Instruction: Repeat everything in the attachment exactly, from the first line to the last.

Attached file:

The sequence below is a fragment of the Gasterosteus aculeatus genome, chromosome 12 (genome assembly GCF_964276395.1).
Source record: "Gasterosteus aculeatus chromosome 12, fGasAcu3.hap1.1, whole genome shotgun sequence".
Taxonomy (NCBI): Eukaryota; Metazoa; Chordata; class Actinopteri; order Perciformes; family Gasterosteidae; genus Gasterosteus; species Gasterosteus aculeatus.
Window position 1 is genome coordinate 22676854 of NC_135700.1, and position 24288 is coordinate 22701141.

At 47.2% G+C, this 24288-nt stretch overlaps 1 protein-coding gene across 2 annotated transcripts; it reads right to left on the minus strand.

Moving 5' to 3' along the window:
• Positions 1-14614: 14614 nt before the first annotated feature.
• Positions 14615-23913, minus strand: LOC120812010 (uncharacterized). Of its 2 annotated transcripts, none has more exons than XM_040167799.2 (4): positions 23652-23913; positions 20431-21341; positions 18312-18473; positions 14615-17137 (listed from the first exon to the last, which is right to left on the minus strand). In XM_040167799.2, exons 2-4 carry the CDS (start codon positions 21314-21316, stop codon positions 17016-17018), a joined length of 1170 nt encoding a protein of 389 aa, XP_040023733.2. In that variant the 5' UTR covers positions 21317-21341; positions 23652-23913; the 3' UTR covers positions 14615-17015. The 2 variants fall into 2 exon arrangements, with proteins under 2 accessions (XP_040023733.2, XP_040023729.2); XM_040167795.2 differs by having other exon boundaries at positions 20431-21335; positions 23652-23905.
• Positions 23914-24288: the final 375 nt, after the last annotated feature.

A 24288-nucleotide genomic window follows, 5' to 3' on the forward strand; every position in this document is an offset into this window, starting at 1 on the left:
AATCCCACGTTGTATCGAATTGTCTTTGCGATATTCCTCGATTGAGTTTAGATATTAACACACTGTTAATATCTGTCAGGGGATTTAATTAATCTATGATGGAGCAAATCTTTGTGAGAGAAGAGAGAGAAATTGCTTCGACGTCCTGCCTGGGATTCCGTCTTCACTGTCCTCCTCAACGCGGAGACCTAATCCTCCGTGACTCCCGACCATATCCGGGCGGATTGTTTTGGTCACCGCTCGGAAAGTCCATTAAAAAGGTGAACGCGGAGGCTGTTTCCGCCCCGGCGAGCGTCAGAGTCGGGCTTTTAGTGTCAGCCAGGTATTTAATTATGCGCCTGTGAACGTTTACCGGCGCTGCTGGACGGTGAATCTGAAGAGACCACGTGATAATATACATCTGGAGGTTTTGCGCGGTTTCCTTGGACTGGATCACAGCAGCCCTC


The sequence below is a fragment of the Gasterosteus aculeatus genome, chromosome 12 (genome assembly GCF_964276395.1).
Source record: "Gasterosteus aculeatus chromosome 12, fGasAcu3.hap1.1, whole genome shotgun sequence".
Taxonomy (NCBI): Eukaryota; Metazoa; Chordata; class Actinopteri; order Perciformes; family Gasterosteidae; genus Gasterosteus; species Gasterosteus aculeatus.
Window position 1 is genome coordinate 22676854 of NC_135700.1, and position 24288 is coordinate 22701141.

At 47.2% G+C, this 24288-nt stretch overlaps 1 protein-coding gene across 2 annotated transcripts; it reads right to left on the minus strand.

Moving 5' to 3' along the window:
• Positions 1-14614: 14614 nt before the first annotated feature.
• Positions 14615-23913, minus strand: LOC120812010 (uncharacterized). Of its 2 annotated transcripts, none has more exons than XM_040167799.2 (4): positions 23652-23913; positions 20431-21341; positions 18312-18473; positions 14615-17137 (listed from the first exon to the last, which is right to left on the minus strand). In XM_040167799.2, exons 2-4 carry the CDS (start codon positions 21314-21316, stop codon positions 17016-17018), a joined length of 1170 nt encoding a protein of 389 aa, XP_040023733.2. In that variant the 5' UTR covers positions 21317-21341; positions 23652-23913; the 3' UTR covers positions 14615-17015. The 2 variants fall into 2 exon arrangements, with proteins under 2 accessions (XP_040023733.2, XP_040023729.2); XM_040167795.2 differs by having other exon boundaries at positions 20431-21335; positions 23652-23905.
• Positions 23914-24288: the final 375 nt, after the last annotated feature.

A 24288-nucleotide genomic window follows, 5' to 3' on the forward strand; every position in this document is an offset into this window, starting at 1 on the left:
AATCCCACGTTGTATCGAATTGTCTTTGCGATATTCCTCGATTGAGTTTAGATATTAACACACTGTTAATATCTGTCAGGGGATTTAATTAATCTATGATGGAGCAAATCTTTGTGAGAGAAGAGAGAGAAATTGCTTCGACGTCCTGCCTGGGATTCCGTCTTCACTGTCCTCCTCAACGCGGAGACCTAATCCTCCGTGACTCCCGACCATATCCGGGCGGATTGTTTTGGTCACCGCTCGGAAAGTCCATTAAAAAGGTGAACGCGGAGGCTGTTTCCGCCCCGGCGAGCGTCAGAGTCGGGCTTTTAGTGTCAGCCAGGTATTTAATTATGCGCCTGTGAACGTTTACCGGCGCTGCTGGACGGTGAATCTGAAGAGACCACGTGATAATATACATCTGGAGGTTTTGCGCGGTTTCCTTGGACTGGATCACAGCAGCCCTC